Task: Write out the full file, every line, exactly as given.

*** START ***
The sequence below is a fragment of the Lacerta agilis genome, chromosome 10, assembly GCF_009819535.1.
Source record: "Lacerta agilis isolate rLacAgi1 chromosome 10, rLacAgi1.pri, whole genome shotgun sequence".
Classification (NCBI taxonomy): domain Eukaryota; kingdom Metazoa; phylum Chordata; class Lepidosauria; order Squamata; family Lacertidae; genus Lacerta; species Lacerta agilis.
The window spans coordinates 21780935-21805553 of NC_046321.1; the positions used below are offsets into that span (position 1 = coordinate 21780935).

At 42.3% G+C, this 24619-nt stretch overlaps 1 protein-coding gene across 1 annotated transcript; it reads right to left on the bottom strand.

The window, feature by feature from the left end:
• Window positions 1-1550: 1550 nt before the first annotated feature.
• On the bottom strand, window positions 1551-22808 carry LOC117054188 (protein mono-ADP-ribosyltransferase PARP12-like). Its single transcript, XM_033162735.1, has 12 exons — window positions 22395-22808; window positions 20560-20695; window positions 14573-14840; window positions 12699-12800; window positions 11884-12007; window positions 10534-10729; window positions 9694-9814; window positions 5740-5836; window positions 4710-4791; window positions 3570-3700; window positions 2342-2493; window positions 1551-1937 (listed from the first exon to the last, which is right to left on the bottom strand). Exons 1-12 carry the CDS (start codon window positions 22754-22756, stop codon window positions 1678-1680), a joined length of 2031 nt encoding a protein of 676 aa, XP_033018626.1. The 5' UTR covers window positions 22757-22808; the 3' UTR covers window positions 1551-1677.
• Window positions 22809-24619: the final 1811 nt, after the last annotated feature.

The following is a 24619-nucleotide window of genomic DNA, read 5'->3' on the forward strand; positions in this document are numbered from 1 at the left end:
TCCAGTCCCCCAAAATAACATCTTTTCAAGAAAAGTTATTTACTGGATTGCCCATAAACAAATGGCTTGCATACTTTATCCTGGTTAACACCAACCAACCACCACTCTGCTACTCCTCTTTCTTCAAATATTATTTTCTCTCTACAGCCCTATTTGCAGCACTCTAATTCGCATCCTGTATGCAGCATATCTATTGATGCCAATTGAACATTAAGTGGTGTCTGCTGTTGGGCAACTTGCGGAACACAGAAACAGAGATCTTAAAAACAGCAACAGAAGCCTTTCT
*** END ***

The sequence below is a fragment of the Lacerta agilis genome, chromosome 10, assembly GCF_009819535.1.
Source record: "Lacerta agilis isolate rLacAgi1 chromosome 10, rLacAgi1.pri, whole genome shotgun sequence".
Classification (NCBI taxonomy): domain Eukaryota; kingdom Metazoa; phylum Chordata; class Lepidosauria; order Squamata; family Lacertidae; genus Lacerta; species Lacerta agilis.
The window spans coordinates 21780935-21805553 of NC_046321.1; the positions used below are offsets into that span (position 1 = coordinate 21780935).

At 42.3% G+C, this 24619-nt stretch overlaps 1 protein-coding gene across 1 annotated transcript; it reads right to left on the bottom strand.

The window, feature by feature from the left end:
• Window positions 1-1550: 1550 nt before the first annotated feature.
• On the bottom strand, window positions 1551-22808 carry LOC117054188 (protein mono-ADP-ribosyltransferase PARP12-like). Its single transcript, XM_033162735.1, has 12 exons — window positions 22395-22808; window positions 20560-20695; window positions 14573-14840; window positions 12699-12800; window positions 11884-12007; window positions 10534-10729; window positions 9694-9814; window positions 5740-5836; window positions 4710-4791; window positions 3570-3700; window positions 2342-2493; window positions 1551-1937 (listed from the first exon to the last, which is right to left on the bottom strand). Exons 1-12 carry the CDS (start codon window positions 22754-22756, stop codon window positions 1678-1680), a joined length of 2031 nt encoding a protein of 676 aa, XP_033018626.1. The 5' UTR covers window positions 22757-22808; the 3' UTR covers window positions 1551-1677.
• Window positions 22809-24619: the final 1811 nt, after the last annotated feature.

The following is a 24619-nucleotide window of genomic DNA, read 5'->3' on the forward strand; positions in this document are numbered from 1 at the left end:
TCCAGTCCCCCAAAATAACATCTTTTCAAGAAAAGTTATTTACTGGATTGCCCATAAACAAATGGCTTGCATACTTTATCCTGGTTAACACCAACCAACCACCACTCTGCTACTCCTCTTTCTTCAAATATTATTTTCTCTCTACAGCCCTATTTGCAGCACTCTAATTCGCATCCTGTATGCAGCATATCTATTGATGCCAATTGAACATTAAGTGGTGTCTGCTGTTGGGCAACTTGCGGAACACAGAAACAGAGATCTTAAAAACAGCAACAGAAGCCTTTCT